Chirico Comes Late To Primary Dance With Solid Credentials & Experience

For Vince Chirico, the latest candidate to jump into the crowded Democratic primary field for term-limited City Councilmember Vincent Gentile‘s 43rd District City Council Seat, the reason for running was glaringly apparent.

“What became obvious to me –– over the course of time –– is that we didn’t have a really strong Democratic candidate,” said Chirico, an attorney and long-time resident of the district, who has lived in the area since he and his parents immigrated to the United States from Southern Italy.

As for his thoughts on his potential Republican challengers, the Chirico fears they would be at a disadvantage as the minority in a mostly Democratic New York City Council. Republican candidates would not have the influence necessary to get things done for the community. “If the seat goes Republican in the fall, this community will lose out,” said the candidate.

Vince Chirico

KCP sat down with the candidate at A.L.C Italian Grocery store at 8613 3rd Avenue in Bay Ridge. In the background, played the sounds of a Pavarotti-like tenor mixed with repeated banging of what I came to discover were the sounds of the rudimentary practice of tenderizing meat.

When the candidate’s parents migrated from Calabria, they settled in the Bensonhurst part of the district. Five years later they realized their American Dream and became homeowners thus moving to Dyker Heights by the time Chirico was 13.

From Bensonhurst to Dyker Heights the candidate has been a main stay throughout the District serving on Community Board 11 for ever 20 years. Chirico says he’s been advocating as a civil litigator and appellate specialist for years, both throughout the city and within his own community – Dyker Heights. His advocacy extends from helping individuals to small businesses, the latter of which will be the subject of key campaign objectives. Given the chance to serve as City Council of District 43, Chirico said he would forgo his law practice and advocate full-time as a City Councilmember.

In fact, Chirico said he would find it more difficult to resign from the three non-profit agencies he heads. The Dyker Heights Athletic Association is one of the nonprofit organizations in which Chirico serves as vice president. The youth sports organization, housed in the St. Bernadette Parish in Dyker Heights, has provided adolescents and teens with training and development through league sports activities and fundraising. The slogan “Nurturing Through Competition” is repeated throughout the company’s website.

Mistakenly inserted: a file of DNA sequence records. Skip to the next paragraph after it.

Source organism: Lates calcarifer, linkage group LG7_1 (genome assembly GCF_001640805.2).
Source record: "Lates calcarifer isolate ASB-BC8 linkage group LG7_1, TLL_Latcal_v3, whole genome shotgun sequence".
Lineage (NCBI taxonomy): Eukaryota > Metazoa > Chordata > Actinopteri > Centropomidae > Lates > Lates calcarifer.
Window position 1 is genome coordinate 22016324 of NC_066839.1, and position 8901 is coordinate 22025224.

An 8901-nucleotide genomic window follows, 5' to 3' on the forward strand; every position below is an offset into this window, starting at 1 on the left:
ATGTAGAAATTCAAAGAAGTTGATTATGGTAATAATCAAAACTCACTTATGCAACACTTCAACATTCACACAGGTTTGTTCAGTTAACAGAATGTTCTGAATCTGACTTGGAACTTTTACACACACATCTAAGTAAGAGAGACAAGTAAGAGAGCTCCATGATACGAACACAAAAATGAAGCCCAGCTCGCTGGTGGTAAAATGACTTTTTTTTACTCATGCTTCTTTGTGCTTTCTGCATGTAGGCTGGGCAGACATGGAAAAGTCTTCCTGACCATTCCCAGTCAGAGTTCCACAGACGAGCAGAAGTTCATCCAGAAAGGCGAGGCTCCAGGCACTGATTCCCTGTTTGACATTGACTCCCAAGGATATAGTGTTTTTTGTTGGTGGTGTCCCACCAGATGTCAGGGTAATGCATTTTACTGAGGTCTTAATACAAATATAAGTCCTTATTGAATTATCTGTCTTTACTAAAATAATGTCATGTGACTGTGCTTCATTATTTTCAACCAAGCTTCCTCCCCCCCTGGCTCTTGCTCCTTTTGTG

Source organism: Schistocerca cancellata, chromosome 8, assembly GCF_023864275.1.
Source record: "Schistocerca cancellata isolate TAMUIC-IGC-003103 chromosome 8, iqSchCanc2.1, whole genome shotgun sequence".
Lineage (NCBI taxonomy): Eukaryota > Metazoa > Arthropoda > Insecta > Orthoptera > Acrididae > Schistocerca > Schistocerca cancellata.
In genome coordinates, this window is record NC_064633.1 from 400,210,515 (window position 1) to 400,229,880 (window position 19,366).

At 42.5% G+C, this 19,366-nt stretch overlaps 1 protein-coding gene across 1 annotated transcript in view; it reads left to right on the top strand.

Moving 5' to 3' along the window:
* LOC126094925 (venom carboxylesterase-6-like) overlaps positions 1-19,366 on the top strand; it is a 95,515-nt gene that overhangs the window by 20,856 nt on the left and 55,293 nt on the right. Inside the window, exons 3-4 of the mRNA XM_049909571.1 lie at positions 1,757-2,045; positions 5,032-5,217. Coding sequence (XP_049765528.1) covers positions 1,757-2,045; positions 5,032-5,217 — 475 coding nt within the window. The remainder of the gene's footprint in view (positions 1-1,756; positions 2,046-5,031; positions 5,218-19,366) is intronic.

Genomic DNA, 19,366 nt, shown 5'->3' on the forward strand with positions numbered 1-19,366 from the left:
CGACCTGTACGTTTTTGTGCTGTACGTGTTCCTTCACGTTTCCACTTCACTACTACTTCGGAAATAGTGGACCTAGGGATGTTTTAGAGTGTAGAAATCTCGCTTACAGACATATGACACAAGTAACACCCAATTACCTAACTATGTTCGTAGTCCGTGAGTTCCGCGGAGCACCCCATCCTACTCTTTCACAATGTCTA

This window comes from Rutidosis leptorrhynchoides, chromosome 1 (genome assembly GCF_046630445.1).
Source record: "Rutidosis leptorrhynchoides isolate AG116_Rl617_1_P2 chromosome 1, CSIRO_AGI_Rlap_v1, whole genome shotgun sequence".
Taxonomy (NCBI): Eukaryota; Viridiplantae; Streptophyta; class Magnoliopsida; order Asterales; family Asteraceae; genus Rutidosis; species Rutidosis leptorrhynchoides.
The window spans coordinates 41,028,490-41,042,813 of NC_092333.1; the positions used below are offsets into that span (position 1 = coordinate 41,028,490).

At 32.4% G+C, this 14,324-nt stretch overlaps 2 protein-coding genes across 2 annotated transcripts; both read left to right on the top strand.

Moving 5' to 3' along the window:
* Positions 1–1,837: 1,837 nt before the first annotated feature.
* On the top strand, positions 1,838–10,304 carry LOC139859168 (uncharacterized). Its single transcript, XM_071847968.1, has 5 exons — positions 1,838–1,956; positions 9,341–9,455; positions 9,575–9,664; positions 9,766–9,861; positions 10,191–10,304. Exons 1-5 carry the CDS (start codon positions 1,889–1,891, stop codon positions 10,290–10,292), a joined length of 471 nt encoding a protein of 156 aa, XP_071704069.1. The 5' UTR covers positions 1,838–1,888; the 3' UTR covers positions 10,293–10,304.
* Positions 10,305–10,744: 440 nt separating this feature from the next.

Last week the nonprofit celebrated their fifth annual Kids Marathon where nearly 500 5- to 14-year-olds ran 2 and a half miles in Dyker Heights. The event raised $30,000 for one of the campaigns that the nonprofit sponsors.

The outreach he does with the youth organization keeps him in tune with what’s going on in the public school system. Chirico is a strong advocate of public schools and with the exception of his law degree, has attended public schools since his U.S. arrival in 1973. He studied political science and legal studies at City University of New York (CUNY).

“I’m a public school product, it made me what I am today,” said Chirico.

The candidate acknowledged some of the struggles New York City schools are experiencing and spoke about the need to bring funding back into NYC schools. Chirico attributes co-locations and the bureaucratic distribution of funds as part of the reason why public schools are suffering financially.  

“I still talk to a number of teachers who buy their own supplies,” said Chirico.

As a remedy to overcrowding, the candidate suggested rehousing charter schools in vacant parochial schools as an immediate fix. Chirico pointed to some successful marriages in the Bronx where parochial schools leased unused spaced to charter schools.

His reference to a Bronx school triggered an unrelated but, but relevant question about the candidate’s media diet. Chirico easily recited the top New York publications, obviously missing one important contribution to NYC’s literary pulse, –– “Daily News, New York Post, The New York Times and The Wall Street Journal, and then I go online and scan the local papers.”

Proud father of 18-year old Mark and 15-year-old Isabella, Chirico like most parents, is concerned with the area’s prolific opioid issue. He intends to focus on the treatment portion of the problem.

“Brooklyn has had the second highest number of overdose deaths due to drug abuse in 2016, said Chirico. “277 deaths –– many of them were from here.”

Chirico wants to partner neighborhood policing with local non-profit healthcare services to tackle the opioid issue. He noted some nonprofit organizations currently functioning in that capacity and is looking to expand that kind of partnership. The candidate applauds the city’s efforts in providing law enforcement with the tools to tackle the crisis but feels his advocacy efforts would be more helpful on the treatment end.

“Without treatment there is no solution to this mess,” said Chirico.

The primary election is Sept. 12.

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